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Making Sense of the Generations.

By September 30, 2018February 14th, 2019Articles, Leadership

generationsIt’s likely you have a mix of Baby Boomers, Generation X and Millennials within your business (and you are one of those!).

Each generation is defined by birth date, values and worldviews. This is impacted by whatever is going on around us at the time. In the case of the Millennial generation, it is the rapid growth and evolution of technology. Whereas for Baby Boomers, it was TV and the sense that anything was possible like the first man landing on the moon in 1969.


Differences between worldviews in different generations

Baby Boomer Generation X Millennials
Born 1946 – 1964 Born 1965 – 1979 Born 1980 – early 2000s
Values equal rights and
equal opportunities
Values ‘options’
Seek ‘balance’
Revenue generators
Avid consumers
Think globally
Crave stimulus
Strong sense of entitlement
Work ethic
Value quality
Work ethic
Want structure and direction
Problem solvers
Value work/life balance
Work ethic
‘What’s next?’

Over 50% of the world’s population is under 30 years old. There are more young people in the world than ever. This is a key statistic for you to be aware of as a leader, especially if (like many of us in senior leadership positions today) you are a Baby Boomer or a Gen Xer.

It is common for ‘older’ leaders to get frustrated with younger generations. They tend to challenge and provoke us and ask a lot of ‘why?’ questions. They may not want to do ‘what’s usually done around here’ and seem to be focused on ‘what’s in it for them’. It can push your buttons, particularly when you’re busy and you just want something done without an argument (those with children will no doubt recognise the frustration in this!).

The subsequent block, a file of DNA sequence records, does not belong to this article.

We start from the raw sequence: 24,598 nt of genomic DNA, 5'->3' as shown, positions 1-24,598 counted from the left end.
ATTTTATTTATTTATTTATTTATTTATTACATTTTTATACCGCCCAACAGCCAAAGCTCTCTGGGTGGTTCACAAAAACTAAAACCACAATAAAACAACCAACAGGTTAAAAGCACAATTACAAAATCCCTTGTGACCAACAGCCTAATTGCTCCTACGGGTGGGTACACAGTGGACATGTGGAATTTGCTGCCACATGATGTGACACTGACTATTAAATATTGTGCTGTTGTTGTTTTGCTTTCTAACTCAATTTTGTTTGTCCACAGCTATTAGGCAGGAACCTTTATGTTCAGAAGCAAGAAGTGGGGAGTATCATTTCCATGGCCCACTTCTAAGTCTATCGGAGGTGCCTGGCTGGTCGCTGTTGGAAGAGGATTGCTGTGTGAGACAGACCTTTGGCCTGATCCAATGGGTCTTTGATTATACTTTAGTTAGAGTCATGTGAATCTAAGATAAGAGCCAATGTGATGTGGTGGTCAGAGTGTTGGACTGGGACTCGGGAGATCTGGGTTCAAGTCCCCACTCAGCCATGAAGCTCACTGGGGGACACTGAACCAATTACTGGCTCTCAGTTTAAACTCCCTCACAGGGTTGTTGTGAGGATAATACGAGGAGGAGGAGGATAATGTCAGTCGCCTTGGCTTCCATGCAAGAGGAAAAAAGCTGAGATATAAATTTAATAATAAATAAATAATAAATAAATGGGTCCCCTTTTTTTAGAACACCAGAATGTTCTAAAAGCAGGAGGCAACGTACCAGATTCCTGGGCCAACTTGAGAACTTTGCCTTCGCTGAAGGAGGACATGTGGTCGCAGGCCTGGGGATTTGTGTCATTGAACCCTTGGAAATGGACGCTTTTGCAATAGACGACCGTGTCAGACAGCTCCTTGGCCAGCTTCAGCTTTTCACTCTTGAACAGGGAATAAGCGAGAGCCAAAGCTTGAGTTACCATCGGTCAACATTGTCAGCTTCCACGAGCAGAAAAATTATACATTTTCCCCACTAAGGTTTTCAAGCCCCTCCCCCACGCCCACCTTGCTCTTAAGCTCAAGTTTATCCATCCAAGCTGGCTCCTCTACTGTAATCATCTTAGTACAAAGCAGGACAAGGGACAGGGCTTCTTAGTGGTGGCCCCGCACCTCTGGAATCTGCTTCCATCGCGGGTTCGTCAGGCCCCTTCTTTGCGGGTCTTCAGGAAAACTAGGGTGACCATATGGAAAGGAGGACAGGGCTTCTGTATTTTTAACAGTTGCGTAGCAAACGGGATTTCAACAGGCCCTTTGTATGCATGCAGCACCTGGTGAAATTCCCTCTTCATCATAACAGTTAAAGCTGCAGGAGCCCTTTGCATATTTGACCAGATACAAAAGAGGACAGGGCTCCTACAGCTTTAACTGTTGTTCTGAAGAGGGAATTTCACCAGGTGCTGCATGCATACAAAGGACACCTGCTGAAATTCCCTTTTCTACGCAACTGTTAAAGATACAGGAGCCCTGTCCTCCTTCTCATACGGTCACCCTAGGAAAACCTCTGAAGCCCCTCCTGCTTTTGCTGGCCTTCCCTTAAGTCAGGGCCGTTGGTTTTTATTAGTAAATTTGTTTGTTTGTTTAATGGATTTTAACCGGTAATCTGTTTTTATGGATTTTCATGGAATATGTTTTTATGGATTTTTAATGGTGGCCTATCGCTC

But by 2020, Millennials will account for 50% of the global workforce, as reported by Price Waterhouse Coopers (PwC) in their 2011 study ‘Millennials at work’. At the time of printing this book, that is only four short years away! So it is critical for you as a leader to understand how the younger generation tick and what motivates them because they will be a core part of your workforce and your client base.

Tracey Burton, former Target Corporation Director of Diversity said, ‘When you have a team that is engaged and reflective of your consumer base, you can better understand, anticipate and meet “their” needs.’

To remain relevant to a younger workforce, and ensure the Millennials career is relevant in an uncertain future filled by rapidly advancing technology, it’s up to you embrace this reality and navigate strategies that will close the gap between generations so your workforce will work together.

Leaders need to empower all generations to be the architects of their own careers and help them understand how they will be supported by the workplace. This is why ‘busy’ can’t be used as an excuse not to understand your people any longer. You must make the time to understand your team and your client base for the longevity and relevance of your business and leadership.